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Crime victim fighting back

McGuire hopeful for a better life

January 23, 2014
By MIKE DONAHEY - Staff Writer (mdonahey@timesrepublican.com) , Times-Republican

The consequences stemming from Sarah McGuire's beating by a burglar in May 2010 will not go away.

Because of the attack, she now spends most of her time in a wheelchair and uses a special walker to move about in her apartment. A caregiver must help her with personal hygiene and other basic tasks.

The attack not only altered McGuire's life forever, it has put much stress on the family's pocketbook.

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Sharon Olson, McGuire's mother, has found it necessary to devote much of her free time engaged in fundraising projects so her daughter could be evaluated, diagnosed and receive physical therapy at Mayo Clinic.

And more challenges face the two as travel-related and lodging expenses for the trips mount higher.

This Saturday, from 8:30 a.m. to 4:30 p.m., Olson will be in the lobby of the Fisher Community Center selling discounted Hy-Vee pizza coupons to generate income for McGuire's next trip to Mayo Clinic in early February, where she will undergo more tests and physical therapy.

Fact Box

WHAT: Fundraiser for Sarah McGuire

WHEN: 8:30 a.m. to 4:30 p.m., Saturday

WHERE: Fisher Community Center lobby, 709 S. Center St., Marshalltown

The coupon entitles one to buy a one-topping family size pizza for $10 that ordinarily costs $10.99, and is good only at the Marshalltown Hy-Vee.

Olson said she will receive $2 for each coupon sold - so she is looking forward to the opportunity.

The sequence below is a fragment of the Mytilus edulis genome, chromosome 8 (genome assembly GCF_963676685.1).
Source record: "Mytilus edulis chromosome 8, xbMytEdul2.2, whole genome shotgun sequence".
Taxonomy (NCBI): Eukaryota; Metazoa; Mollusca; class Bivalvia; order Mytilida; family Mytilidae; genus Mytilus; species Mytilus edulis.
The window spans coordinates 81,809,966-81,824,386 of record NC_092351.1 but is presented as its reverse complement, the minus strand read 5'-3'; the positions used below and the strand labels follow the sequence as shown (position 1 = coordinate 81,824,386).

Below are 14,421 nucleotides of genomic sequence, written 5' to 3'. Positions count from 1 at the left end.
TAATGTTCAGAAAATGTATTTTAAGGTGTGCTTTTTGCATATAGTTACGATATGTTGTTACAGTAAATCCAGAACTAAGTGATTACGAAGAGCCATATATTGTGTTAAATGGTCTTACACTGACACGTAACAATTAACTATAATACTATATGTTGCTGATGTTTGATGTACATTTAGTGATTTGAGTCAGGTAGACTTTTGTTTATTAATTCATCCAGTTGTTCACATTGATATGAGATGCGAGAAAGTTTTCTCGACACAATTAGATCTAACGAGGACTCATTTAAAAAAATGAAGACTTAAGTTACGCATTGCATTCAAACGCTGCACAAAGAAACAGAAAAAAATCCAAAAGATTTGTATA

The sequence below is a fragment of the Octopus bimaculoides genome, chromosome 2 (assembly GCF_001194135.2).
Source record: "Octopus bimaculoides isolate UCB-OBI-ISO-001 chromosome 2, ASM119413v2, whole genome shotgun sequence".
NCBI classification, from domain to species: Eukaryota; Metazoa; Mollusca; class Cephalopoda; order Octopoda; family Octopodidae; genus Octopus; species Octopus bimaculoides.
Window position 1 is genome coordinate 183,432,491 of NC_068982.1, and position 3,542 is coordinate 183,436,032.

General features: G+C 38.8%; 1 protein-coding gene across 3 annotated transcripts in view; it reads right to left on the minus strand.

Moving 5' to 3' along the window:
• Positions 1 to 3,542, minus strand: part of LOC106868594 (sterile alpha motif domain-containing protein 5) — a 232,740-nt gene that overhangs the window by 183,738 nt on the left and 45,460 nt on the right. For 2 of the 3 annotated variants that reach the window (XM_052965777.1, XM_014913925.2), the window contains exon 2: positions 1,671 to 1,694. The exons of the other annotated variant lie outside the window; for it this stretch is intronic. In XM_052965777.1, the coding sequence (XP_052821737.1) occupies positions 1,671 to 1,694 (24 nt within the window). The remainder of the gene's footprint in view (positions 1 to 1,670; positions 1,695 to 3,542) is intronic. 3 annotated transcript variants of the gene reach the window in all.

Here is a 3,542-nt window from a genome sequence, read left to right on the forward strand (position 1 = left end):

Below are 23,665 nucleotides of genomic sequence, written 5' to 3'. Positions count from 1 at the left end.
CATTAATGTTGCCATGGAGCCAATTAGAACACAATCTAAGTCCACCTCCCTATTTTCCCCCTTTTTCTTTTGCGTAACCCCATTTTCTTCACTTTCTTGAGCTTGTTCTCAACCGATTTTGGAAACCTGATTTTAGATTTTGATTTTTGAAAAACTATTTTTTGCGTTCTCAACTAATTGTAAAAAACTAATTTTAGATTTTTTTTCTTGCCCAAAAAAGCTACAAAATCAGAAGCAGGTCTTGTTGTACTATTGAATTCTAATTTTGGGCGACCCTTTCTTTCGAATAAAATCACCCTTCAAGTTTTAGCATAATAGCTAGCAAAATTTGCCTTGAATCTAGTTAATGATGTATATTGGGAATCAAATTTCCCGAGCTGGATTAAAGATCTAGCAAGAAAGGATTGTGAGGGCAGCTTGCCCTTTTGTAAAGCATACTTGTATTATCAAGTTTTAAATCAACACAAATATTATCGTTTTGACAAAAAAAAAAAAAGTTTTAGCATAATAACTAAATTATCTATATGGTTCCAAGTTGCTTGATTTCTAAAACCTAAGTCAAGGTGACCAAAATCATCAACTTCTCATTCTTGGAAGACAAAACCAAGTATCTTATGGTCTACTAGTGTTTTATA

The lion's share of fundraising to date was used to buy a new car, used in a raffle which proceeds funded a required Mayo down payment of $10,000 for Sarah's diagnosis.

"We will be forever grateful to Jensen, Inc. of Marshalltown, Hy-Vee, and the hundreds of people who have helped us," Olson said.

Olson said there was good news from Mayo Clinic recently.

"A vertebrae in Sarah's neck initially dislodged from the attack has gone back into place, Olson said. "Praise the Lord. But Sarah still has a long way to go."

In slow, halting speech and with great effort, McGuire can pronounce dystonia, gait disorder, paraplegia and Post Traumatic Stress Syndrome - the medical terms used by Mayo Clinic staff that describe her physical and mental condition.

"The diagnosis was hard to accept ... I was awestruck," McGuire said. "But I'm hopeful the physical therapy will help me get part of my strength back."

Donations to help McGuire may be made to Great Western Bank, 11 N. First Ave. Marshalltown, 50158. Make checks payable to "Mayo Clinic account."

 
 

 

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